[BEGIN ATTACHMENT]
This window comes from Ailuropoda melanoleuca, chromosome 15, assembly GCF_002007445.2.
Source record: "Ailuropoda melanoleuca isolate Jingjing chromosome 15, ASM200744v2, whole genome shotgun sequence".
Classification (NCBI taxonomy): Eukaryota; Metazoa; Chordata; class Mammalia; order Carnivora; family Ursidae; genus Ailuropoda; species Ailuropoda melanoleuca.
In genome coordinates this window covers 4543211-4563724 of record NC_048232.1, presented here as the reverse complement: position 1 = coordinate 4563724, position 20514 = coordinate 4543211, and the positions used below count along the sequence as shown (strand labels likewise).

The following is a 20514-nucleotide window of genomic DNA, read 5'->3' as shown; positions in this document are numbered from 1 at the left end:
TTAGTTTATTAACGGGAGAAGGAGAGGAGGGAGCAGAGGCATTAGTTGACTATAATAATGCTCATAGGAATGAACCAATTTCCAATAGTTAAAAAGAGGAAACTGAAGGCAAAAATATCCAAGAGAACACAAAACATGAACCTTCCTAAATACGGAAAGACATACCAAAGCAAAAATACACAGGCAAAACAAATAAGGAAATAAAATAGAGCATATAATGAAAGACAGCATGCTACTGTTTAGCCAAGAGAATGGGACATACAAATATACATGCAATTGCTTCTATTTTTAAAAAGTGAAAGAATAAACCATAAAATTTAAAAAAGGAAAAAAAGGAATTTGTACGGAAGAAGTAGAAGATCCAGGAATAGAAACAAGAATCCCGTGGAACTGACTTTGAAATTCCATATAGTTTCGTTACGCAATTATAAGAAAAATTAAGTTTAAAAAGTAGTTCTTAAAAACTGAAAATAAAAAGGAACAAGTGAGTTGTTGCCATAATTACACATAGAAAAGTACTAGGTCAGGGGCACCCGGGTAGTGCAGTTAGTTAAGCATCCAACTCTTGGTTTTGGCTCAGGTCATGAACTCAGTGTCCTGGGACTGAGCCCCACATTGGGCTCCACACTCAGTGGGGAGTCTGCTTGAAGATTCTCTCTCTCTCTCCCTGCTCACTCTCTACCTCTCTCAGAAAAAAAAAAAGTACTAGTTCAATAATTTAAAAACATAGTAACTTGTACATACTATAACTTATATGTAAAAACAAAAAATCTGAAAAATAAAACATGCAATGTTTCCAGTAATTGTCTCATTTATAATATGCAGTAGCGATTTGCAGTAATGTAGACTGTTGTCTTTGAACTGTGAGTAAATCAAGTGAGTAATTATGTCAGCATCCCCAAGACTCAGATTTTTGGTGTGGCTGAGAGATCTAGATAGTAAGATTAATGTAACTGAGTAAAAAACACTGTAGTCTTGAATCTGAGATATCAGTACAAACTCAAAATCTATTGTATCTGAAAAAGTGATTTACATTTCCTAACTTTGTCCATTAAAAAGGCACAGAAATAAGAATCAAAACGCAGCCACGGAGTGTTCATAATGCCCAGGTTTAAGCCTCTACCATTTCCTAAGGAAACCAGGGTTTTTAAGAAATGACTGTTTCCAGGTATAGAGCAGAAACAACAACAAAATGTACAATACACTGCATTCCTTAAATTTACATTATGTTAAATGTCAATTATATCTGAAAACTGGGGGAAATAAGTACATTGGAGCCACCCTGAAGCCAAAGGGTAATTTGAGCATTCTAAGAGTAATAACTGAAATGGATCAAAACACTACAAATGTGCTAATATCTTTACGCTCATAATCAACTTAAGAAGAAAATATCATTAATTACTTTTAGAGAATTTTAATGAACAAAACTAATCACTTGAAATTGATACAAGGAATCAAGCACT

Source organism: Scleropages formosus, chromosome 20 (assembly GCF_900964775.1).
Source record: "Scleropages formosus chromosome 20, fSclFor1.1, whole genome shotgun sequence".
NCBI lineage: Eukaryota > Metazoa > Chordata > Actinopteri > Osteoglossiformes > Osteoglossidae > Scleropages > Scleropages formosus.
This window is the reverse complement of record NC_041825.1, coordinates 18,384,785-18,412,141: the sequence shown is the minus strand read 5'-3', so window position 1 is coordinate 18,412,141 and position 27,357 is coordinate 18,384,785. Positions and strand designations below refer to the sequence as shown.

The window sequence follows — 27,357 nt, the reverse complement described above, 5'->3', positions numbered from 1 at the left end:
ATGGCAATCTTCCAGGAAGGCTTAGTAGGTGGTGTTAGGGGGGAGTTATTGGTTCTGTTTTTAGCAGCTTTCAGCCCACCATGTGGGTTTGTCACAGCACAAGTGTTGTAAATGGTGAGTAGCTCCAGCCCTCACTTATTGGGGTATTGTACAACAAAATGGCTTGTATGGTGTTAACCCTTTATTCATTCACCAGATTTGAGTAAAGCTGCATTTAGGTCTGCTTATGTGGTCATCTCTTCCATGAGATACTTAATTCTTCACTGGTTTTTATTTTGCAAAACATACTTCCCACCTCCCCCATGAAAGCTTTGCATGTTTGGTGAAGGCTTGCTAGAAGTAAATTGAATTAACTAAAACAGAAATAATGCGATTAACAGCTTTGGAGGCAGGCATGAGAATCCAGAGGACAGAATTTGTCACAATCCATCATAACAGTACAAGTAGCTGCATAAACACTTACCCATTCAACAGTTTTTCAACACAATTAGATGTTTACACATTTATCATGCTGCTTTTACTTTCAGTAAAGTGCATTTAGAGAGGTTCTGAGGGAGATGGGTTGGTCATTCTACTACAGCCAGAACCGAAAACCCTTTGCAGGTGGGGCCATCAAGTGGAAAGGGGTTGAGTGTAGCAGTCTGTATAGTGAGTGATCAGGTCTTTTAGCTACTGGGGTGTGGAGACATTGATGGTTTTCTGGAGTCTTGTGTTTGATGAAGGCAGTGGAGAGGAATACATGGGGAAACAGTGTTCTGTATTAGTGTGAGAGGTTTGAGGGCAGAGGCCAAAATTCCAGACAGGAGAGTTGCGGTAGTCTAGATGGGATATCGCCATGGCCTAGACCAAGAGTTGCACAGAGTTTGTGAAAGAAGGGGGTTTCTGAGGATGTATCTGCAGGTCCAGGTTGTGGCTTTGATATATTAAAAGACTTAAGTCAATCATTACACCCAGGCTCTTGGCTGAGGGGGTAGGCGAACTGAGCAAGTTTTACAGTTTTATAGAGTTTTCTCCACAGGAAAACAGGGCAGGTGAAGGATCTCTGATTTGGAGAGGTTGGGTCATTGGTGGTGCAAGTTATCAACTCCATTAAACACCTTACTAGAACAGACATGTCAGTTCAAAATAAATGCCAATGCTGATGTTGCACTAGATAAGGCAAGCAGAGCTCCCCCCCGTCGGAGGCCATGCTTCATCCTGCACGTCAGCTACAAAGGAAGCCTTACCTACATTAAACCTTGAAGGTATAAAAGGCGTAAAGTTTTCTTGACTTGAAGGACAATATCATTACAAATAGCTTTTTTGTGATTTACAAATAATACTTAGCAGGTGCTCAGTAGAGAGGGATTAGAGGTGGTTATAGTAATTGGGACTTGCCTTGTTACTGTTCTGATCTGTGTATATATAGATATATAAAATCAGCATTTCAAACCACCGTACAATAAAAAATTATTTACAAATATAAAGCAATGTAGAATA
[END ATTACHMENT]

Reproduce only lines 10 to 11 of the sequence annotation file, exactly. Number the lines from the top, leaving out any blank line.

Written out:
This window is the reverse complement of record NC_041825.1, coordinates 18,384,785-18,412,141: the sequence shown is the minus strand read 5'-3', so window position 1 is coordinate 18,412,141 and position 27,357 is coordinate 18,384,785. Positions and strand designations below refer to the sequence as shown.

The window sequence follows — 27,357 nt, the reverse complement described above, 5'->3', positions numbered from 1 at the left end: